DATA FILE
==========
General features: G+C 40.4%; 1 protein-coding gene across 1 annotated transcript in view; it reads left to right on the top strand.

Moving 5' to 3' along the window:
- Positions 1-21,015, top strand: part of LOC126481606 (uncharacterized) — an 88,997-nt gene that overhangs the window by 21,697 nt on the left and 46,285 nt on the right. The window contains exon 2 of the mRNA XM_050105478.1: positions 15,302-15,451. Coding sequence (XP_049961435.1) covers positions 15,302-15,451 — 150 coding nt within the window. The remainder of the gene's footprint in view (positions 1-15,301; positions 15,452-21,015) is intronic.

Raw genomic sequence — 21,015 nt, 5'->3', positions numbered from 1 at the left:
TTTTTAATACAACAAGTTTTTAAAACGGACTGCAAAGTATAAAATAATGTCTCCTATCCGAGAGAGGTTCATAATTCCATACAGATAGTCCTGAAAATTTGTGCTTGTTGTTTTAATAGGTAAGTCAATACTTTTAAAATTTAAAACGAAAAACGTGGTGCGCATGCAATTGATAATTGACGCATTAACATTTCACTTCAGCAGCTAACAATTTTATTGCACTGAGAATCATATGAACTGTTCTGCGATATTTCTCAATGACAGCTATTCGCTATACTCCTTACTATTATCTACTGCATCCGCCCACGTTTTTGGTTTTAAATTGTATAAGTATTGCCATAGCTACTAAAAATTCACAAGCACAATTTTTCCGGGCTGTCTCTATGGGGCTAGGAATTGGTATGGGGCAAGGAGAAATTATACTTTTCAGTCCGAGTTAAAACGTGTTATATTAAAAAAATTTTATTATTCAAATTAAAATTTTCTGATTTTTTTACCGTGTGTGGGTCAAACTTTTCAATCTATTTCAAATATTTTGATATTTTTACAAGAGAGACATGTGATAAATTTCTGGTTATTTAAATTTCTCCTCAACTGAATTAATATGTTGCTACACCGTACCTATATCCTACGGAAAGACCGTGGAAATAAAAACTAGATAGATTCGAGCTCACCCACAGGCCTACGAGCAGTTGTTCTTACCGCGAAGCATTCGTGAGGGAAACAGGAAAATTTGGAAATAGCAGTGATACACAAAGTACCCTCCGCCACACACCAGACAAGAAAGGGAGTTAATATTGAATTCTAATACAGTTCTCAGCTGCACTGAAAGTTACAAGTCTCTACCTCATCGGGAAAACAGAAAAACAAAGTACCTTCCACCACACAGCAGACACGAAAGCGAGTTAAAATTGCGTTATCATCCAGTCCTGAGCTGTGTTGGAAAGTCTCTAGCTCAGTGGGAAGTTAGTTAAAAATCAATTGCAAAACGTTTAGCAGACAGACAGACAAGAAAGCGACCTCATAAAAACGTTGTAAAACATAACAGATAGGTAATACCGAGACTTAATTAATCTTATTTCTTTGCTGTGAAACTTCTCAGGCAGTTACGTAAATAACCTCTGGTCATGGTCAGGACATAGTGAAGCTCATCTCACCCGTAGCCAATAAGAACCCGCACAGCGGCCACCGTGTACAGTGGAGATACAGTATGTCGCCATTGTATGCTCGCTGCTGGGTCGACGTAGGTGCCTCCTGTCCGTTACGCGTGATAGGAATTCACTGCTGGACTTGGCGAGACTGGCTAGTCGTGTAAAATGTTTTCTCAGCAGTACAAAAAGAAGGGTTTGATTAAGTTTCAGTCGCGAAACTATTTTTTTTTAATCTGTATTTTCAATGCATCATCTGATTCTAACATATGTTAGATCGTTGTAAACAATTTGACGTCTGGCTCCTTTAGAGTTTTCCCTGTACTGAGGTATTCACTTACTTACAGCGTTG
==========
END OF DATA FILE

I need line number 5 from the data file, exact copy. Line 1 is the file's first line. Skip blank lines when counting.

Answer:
TTTTTAATACAACAAGTTTTTAAAACGGACTGCAAAGTATAAAATAATGTCTCCTATCCGAGAGAGGTTCATAATTCCATACAGATAGTCCTGAAAATTTGTGCTTGTTGTTTTAATAGGTAAGTCAATACTTTTAAAATTTAAAACGAAAAACGTGGTGCGCATGCAATTGATAATTGACGCATTAACATTTCACTTCAGCAGCTAACAATTTTATTGCACTGAGAATCATATGAACTGTTCTGCGATATTTCTCAATGACAGCTATTCGCTATACTCCTTACTATTATCTACTGCATCCGCCCACGTTTTTGGTTTTAAATTGTATAAGTATTGCCATAGCTACTAAAAATTCACAAGCACAATTTTTCCGGGCTGTCTCTATGGGGCTAGGAATTGGTATGGGGCAAGGAGAAATTATACTTTTCAGTCCGAGTTAAAACGTGTTATATTAAAAAAATTTTATTATTCAAATTAAAATTTTCTGATTTTTTTACCGTGTGTGGGTCAAACTTTTCAATCTATTTCAAATATTTTGATATTTTTACAAGAGAGACATGTGATAAATTTCTGGTTATTTAAATTTCTCCTCAACTGAATTAATATGTTGCTACACCGTACCTATATCCTACGGAAAGACCGTGGAAATAAAAACTAGATAGATTCGAGCTCACCCACAGGCCTACGAGCAGTTGTTCTTACCGCGAAGCATTCGTGAGGGAAACAGGAAAATTTGGAAATAGCAGTGATACACAAAGTACCCTCCGCCACACACCAGACAAGAAAGGGAGTTAATATTGAATTCTAATACAGTTCTCAGCTGCACTGAAAGTTACAAGTCTCTACCTCATCGGGAAAACAGAAAAACAAAGTACCTTCCACCACACAGCAGACACGAAAGCGAGTTAAAATTGCGTTATCATCCAGTCCTGAGCTGTGTTGGAAAGTCTCTAGCTCAGTGGGAAGTTAGTTAAAAATCAATTGCAAAACGTTTAGCAGACAGACAGACAAGAAAGCGACCTCATAAAAACGTTGTAAAACATAACAGATAGGTAATACCGAGACTTAATTAATCTTATTTCTTTGCTGTGAAACTTCTCAGGCAGTTACGTAAATAACCTCTGGTCATGGTCAGGACATAGTGAAGCTCATCTCACCCGTAGCCAATAAGAACCCGCACAGCGGCCACCGTGTACAGTGGAGATACAGTATGTCGCCATTGTATGCTCGCTGCTGGGTCGACGTAGGTGCCTCCTGTCCGTTACGCGTGATAGGAATTCACTGCTGGACTTGGCGAGACTGGCTAGTCGTGTAAAATGTTTTCTCAGCAGTACAAAAAGAAGGGTTTGATTAAGTTTCAGTCGCGAAACTATTTTTTTTTAATCTGTATTTTCAATGCATCATCTGATTCTAACATATGTTAGATCGTTGTAAACAATTTGACGTCTGGCTCCTTTAGAGTTTTCCCTGTACTGAGGTATTCACTTACTTACAGCGTTG